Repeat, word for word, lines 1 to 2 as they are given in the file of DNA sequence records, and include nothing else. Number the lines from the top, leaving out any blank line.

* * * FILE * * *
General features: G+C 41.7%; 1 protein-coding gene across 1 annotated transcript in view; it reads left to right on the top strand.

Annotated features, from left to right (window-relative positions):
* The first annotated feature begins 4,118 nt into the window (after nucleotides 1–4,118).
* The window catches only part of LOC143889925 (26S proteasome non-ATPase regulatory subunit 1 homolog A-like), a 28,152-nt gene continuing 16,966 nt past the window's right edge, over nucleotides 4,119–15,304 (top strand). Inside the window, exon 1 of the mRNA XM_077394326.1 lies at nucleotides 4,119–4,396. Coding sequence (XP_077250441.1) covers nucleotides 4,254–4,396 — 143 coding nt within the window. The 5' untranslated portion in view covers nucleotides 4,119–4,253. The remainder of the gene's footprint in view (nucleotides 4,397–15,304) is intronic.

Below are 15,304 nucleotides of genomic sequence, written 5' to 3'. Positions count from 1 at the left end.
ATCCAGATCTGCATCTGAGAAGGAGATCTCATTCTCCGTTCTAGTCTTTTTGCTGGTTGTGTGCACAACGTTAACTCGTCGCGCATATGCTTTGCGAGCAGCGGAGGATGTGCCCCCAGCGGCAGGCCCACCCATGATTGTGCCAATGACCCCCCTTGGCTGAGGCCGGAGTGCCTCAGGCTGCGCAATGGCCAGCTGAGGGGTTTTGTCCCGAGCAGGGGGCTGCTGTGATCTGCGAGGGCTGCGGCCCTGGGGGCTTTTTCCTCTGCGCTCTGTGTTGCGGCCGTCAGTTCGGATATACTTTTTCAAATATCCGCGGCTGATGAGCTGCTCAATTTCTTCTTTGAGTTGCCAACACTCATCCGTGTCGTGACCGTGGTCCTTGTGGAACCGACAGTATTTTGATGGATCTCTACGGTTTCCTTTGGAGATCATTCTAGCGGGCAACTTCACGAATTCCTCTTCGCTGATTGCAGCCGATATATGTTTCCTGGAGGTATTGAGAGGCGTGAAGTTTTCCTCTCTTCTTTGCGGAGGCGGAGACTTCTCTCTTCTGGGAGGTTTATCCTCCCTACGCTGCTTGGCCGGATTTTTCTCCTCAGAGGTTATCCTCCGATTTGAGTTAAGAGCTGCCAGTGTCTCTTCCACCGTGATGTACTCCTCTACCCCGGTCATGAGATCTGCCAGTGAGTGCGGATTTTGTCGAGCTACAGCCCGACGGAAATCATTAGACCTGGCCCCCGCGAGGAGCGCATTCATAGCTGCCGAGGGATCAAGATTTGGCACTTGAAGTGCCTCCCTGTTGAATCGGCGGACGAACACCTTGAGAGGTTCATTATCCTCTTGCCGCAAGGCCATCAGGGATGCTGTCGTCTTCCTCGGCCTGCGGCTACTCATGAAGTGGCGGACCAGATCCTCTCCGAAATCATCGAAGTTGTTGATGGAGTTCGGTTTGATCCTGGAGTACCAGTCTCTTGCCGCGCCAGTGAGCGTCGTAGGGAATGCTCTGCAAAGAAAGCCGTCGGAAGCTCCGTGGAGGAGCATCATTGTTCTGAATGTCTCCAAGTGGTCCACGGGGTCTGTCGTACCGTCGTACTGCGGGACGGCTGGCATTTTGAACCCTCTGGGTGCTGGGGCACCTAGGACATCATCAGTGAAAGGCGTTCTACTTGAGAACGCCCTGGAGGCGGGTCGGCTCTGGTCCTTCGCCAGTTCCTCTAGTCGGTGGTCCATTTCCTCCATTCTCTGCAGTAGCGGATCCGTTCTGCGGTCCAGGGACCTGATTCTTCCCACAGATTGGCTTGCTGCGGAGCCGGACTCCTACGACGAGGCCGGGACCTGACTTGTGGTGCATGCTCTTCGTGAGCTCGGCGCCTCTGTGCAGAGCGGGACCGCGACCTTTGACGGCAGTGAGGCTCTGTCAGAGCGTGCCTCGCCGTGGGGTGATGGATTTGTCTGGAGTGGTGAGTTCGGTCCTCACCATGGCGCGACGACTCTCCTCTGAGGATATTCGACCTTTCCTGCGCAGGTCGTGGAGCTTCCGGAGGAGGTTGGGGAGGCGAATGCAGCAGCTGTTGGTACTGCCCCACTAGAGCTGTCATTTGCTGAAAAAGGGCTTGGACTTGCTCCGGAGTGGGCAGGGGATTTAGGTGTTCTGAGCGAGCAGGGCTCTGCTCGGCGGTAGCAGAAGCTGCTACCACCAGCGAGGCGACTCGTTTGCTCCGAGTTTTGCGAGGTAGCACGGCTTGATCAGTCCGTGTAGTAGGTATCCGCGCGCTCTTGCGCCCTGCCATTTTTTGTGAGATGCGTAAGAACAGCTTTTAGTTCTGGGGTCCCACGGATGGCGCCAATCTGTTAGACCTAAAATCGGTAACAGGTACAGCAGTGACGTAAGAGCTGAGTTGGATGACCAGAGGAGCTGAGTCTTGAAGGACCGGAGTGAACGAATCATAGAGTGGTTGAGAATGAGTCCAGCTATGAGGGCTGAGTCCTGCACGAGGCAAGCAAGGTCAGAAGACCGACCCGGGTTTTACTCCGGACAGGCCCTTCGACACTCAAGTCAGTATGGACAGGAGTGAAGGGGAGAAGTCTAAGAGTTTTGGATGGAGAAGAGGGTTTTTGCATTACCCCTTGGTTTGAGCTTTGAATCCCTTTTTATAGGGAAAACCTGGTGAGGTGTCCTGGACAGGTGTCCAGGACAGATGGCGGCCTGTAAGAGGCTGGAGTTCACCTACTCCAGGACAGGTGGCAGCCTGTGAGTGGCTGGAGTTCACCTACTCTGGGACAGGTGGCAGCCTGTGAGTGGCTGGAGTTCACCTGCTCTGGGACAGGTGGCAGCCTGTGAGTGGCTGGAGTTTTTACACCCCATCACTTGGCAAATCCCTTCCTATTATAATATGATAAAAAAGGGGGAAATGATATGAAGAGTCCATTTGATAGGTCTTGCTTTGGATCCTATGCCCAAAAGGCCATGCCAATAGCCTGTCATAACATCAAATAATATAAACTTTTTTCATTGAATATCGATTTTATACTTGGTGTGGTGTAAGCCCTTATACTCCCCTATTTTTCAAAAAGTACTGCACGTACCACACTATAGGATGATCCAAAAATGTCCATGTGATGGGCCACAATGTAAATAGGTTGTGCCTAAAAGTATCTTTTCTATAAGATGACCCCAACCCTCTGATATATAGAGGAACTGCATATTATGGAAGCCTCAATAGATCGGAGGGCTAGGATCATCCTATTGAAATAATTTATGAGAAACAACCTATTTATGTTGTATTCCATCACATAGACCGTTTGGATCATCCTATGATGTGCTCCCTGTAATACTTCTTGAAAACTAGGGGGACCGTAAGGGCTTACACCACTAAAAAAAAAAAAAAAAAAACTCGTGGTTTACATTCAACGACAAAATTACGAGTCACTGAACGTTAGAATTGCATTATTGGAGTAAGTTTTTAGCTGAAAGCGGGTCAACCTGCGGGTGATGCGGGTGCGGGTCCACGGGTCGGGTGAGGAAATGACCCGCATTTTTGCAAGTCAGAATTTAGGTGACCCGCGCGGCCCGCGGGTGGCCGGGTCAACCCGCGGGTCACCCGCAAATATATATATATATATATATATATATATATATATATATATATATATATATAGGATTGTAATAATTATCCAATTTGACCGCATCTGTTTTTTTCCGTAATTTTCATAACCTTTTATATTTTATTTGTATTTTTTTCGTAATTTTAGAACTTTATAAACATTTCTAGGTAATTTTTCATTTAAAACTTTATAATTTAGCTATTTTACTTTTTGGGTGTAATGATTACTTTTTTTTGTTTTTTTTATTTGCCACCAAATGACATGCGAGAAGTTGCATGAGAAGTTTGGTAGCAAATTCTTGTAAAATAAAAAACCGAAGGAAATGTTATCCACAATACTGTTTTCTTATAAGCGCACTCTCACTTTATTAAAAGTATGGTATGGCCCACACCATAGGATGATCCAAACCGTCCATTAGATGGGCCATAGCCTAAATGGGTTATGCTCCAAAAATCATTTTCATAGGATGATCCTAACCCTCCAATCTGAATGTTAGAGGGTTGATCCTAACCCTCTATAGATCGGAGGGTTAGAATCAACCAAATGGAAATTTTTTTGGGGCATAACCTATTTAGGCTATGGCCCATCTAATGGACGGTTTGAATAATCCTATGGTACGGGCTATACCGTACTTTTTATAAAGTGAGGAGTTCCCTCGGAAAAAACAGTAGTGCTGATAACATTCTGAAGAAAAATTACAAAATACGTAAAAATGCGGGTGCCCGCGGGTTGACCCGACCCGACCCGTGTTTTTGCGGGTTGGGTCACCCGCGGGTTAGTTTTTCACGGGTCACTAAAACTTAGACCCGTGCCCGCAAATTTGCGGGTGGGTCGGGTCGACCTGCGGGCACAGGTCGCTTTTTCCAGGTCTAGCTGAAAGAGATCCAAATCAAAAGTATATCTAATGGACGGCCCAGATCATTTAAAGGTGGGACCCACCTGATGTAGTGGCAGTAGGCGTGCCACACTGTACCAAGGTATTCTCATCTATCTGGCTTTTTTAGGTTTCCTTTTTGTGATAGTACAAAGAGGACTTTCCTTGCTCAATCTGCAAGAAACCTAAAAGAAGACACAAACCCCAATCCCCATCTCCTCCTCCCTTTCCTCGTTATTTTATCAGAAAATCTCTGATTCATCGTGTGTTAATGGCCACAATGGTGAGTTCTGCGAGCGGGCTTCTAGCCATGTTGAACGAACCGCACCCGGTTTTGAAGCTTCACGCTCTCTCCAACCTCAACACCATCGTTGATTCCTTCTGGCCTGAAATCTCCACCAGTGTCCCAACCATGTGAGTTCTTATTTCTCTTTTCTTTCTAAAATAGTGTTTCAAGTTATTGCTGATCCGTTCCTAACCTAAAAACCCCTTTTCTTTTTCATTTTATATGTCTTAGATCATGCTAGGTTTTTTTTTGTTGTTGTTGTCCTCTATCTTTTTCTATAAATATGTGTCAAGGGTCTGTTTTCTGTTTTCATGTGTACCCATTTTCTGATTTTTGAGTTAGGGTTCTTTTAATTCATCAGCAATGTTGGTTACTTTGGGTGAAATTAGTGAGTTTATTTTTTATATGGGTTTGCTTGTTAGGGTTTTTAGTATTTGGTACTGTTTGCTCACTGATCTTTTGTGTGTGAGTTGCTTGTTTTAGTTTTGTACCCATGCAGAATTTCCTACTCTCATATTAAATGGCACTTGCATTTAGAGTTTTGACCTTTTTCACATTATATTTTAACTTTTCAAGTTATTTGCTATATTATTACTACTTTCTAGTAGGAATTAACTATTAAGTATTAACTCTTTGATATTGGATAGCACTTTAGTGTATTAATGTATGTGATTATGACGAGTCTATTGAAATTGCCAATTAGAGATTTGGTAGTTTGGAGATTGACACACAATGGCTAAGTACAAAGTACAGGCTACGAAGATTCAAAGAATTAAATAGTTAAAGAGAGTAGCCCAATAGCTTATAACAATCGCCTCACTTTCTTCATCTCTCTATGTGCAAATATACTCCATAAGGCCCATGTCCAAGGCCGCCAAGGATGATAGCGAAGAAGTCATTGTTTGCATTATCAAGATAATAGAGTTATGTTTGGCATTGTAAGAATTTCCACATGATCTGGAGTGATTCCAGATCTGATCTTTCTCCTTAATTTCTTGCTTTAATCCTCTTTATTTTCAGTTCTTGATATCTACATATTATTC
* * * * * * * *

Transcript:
General features: G+C 41.7%; 1 protein-coding gene across 1 annotated transcript in view; it reads left to right on the top strand.

Annotated features, from left to right (window-relative positions):